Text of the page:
Women in Business: My Experience

25 November 2020

Sarah Damani, local business owner, female entrepreneur and former Growth Hub Business Adviser started her own virtual assistant business in January 2020.

Sarah has shared her insight into being a woman in business.

Tell me a little bit about your business?

So, we’re a team of virtual assistants working with loads of different small businesses, supporting them with all of their different admin needs. From diary management to document creation, or proof-reading to project management, plus everything in between really.

What I love about my business is that I know that I can make a real difference to our client’s businesses.  Everyone that we work with is really good at what they do but running a business in an organised way isn’t always their strong point. This is why we fit into their business so well.

Over the years, what has been the biggest challenge you have faced as a woman in business?

The biggest challenge I’ve personally faced as a woman in business was when I was employed and I was pregnant, I applied for a promotion and was not successful because of my pregnancy.

But, to be honest, challenges like that have spurred me on to starting my own business. I’m not at the mercy of an employer to decide if I’m good enough for a pay rise or promotion. I can create my own destiny and enjoy a flexible work life balance.

Why do you think it’s important for women to support each other throughout their endeavours?

I think it’s not only really important to support each other, but by supporting each other we also inspire one another. As women, society puts a lot of pressure on us to be amazing mothers and successful in our careers. Unfortunately, it’s not always possible to do both without putting yourself under extreme pressure. As women, we understand more than most about those pressures.

That’s exactly again, why I started my own business – to create flexible working opportunities for mums just like me.

How have you benefited from being connected to a network of female business owners?

From the point of starting my own business, I joined the Athena group, a female networking group. We get together on a monthly basis to learn more about one another’s businesses and pass business support between the group.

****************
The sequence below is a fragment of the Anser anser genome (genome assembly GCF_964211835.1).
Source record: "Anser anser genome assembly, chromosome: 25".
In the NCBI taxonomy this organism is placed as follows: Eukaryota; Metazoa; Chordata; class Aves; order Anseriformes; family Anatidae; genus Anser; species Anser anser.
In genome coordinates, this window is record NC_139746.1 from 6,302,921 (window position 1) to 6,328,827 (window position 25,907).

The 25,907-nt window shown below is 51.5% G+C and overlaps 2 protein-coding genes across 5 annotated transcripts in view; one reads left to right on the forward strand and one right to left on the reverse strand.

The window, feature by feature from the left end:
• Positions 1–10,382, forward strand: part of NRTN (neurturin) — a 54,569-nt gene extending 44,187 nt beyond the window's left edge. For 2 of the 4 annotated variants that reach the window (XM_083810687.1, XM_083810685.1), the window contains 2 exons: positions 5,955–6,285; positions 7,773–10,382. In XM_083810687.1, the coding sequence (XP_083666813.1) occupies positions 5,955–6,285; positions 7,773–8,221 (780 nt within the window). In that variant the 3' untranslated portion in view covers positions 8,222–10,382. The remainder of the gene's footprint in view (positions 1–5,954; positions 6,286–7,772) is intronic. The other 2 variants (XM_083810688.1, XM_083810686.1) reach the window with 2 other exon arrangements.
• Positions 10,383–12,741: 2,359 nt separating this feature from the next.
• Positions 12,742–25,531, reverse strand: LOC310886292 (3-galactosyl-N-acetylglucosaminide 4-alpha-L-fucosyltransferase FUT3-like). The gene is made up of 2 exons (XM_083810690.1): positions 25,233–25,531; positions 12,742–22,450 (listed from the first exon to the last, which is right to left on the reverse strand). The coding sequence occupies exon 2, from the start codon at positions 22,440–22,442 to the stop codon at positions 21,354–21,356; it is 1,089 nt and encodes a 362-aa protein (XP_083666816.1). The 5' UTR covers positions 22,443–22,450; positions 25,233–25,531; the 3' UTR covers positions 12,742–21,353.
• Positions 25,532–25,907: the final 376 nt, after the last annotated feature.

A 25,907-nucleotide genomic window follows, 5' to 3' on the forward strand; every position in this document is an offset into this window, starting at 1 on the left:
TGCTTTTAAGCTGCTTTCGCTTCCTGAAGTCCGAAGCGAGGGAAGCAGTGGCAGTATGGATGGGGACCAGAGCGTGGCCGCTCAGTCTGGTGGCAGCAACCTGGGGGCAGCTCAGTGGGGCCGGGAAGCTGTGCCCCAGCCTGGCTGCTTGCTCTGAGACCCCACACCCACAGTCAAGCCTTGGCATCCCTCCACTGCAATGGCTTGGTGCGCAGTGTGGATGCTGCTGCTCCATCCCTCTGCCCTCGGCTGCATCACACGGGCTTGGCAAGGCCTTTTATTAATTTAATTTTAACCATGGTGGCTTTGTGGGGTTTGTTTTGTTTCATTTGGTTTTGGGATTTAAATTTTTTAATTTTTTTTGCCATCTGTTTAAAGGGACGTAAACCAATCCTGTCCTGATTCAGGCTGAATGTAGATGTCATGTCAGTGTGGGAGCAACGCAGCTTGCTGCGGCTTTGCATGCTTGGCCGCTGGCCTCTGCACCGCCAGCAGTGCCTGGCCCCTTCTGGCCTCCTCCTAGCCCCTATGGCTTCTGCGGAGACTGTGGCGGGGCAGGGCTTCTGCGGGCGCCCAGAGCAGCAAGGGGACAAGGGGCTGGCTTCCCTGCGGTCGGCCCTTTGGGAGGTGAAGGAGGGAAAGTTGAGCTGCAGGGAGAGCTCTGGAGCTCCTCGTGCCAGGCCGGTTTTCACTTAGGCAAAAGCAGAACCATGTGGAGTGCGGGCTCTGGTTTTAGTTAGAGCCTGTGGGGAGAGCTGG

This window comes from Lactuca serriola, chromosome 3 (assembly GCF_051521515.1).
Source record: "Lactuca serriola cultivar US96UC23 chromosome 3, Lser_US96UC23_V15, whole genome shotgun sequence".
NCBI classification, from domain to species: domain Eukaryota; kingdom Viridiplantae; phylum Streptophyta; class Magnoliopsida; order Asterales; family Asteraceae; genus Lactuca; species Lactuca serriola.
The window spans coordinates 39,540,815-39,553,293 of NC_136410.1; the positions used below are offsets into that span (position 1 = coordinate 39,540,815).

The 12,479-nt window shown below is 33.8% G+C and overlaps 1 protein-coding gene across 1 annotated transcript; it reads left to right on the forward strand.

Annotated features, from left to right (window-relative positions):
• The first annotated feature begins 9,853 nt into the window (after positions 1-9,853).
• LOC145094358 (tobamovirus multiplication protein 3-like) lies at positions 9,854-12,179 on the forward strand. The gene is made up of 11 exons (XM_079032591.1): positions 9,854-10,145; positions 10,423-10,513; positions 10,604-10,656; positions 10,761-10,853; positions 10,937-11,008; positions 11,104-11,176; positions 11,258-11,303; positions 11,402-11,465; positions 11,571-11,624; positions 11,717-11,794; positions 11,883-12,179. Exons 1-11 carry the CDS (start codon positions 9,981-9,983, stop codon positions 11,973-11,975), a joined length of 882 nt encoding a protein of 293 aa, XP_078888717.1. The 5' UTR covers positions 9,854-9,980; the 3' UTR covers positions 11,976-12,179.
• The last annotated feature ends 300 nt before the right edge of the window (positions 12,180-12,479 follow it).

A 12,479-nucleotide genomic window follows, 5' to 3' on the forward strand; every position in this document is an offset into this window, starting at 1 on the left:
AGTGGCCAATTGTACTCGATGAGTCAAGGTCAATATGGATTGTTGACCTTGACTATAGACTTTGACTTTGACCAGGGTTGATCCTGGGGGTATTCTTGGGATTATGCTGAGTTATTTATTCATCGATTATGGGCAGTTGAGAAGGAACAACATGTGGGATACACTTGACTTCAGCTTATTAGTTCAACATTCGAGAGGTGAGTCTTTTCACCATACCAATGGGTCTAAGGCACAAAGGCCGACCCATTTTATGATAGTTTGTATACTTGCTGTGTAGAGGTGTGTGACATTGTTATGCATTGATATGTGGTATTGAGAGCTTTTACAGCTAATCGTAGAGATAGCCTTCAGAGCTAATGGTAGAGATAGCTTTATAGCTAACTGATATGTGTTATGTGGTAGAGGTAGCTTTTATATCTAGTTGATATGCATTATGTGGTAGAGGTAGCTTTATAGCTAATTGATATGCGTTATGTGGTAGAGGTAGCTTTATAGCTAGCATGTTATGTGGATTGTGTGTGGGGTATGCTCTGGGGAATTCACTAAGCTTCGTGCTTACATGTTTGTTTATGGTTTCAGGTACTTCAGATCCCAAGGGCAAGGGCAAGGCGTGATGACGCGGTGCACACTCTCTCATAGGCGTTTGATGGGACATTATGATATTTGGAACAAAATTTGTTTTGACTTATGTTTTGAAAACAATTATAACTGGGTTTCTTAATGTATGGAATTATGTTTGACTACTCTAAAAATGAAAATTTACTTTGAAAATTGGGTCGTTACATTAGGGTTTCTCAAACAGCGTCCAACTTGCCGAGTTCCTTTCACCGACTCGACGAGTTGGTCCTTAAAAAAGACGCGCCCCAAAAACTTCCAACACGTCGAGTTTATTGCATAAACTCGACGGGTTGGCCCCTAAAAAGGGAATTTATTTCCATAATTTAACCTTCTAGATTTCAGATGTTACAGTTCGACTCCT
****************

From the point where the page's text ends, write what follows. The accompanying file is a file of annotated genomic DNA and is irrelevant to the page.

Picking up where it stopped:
It’s extremely empowering learning about each other’s successes, challenges and business ambitions. It gives you an opportunity to reflect on your own business. It’s so important to take time out of your business, to really work on your business.

It’s great to be surrounded by those women who’ve often faced the same challenges and can offer valuable advice and solutions to you.

The Rose Review found greater risk awareness was one of the key barriers that are leading to lower rates of entrepreneurship amongst women. Has this impacted your business or how you went about starting it?

I’m not sure that in my experience it was a factor in my journey. I’ve always wanted to start my own business, but for me, it was always about timing.

It also wasn’t a huge financial risk starting up my VA business, because it’s a franchised model. As a VA, I don’t need stock etc., I just need a good laptop. And, because I was buying a franchise, I knew it was a proven business model, so I guess the risk lowered.

For me, the barrier to starting my business was timing. My youngest was starting school last September and that was really the line in the sand for starting my own business.

Reflecting on that question, people around me have been risk-averse, which has impacted my decision making, making me more risk-averse.

But I think I’m one of those people, like most entrepreneurs are, once you’ve got a gut feeling about something and have made a decision you tend to stick to it. I’m very much a believer in that we can only regret the things that we didn’t do.

What are your business ambitions for the future?

My business ambition is to continue to grow both the team and the client base. We’re moving into our new offices in the next couple of weeks, which will be really exciting to have our own dedicated workspace.

To continue to achieve and maintain a really good work life balance. Ideally, I want to be working a four-day week during school hours, I want school holidays off to spend a lot more time with the kids.

The beauty of being a virtual assistant is that I can work virtually anywhere in the world. I’d love to take the opportunity to travel around with the kids in the school holidays.

I think it’s about creating a better work life balance which, for me, is what the corporate world didn’t offer.

What advice would you give to other female entrepreneurs?

I think the biggest message I would give is “don’t wait for the perfect time, because there is no perfect time.” Start today, if it’s something you’re really passionate about, make it work.

And, I think almost as important is surrounding yourself with inspirational people that will keep you on track. Look at other women in business and what they’re doing.

Creating good habits, exercising well, eating well. Creating those good habits will really get you disciplined in your work ethic as well.


To connect women in business across the South East Midlands, SEMLEP’s Growth Hub and NatWest have teamed up for a one-hour virtual event.

Join local women in business at 10.30 AM on Tuesday 1 December to hear from female business owners about their experiences and to discuss the common challenges that female-led businesses often face.

Reserve your place here.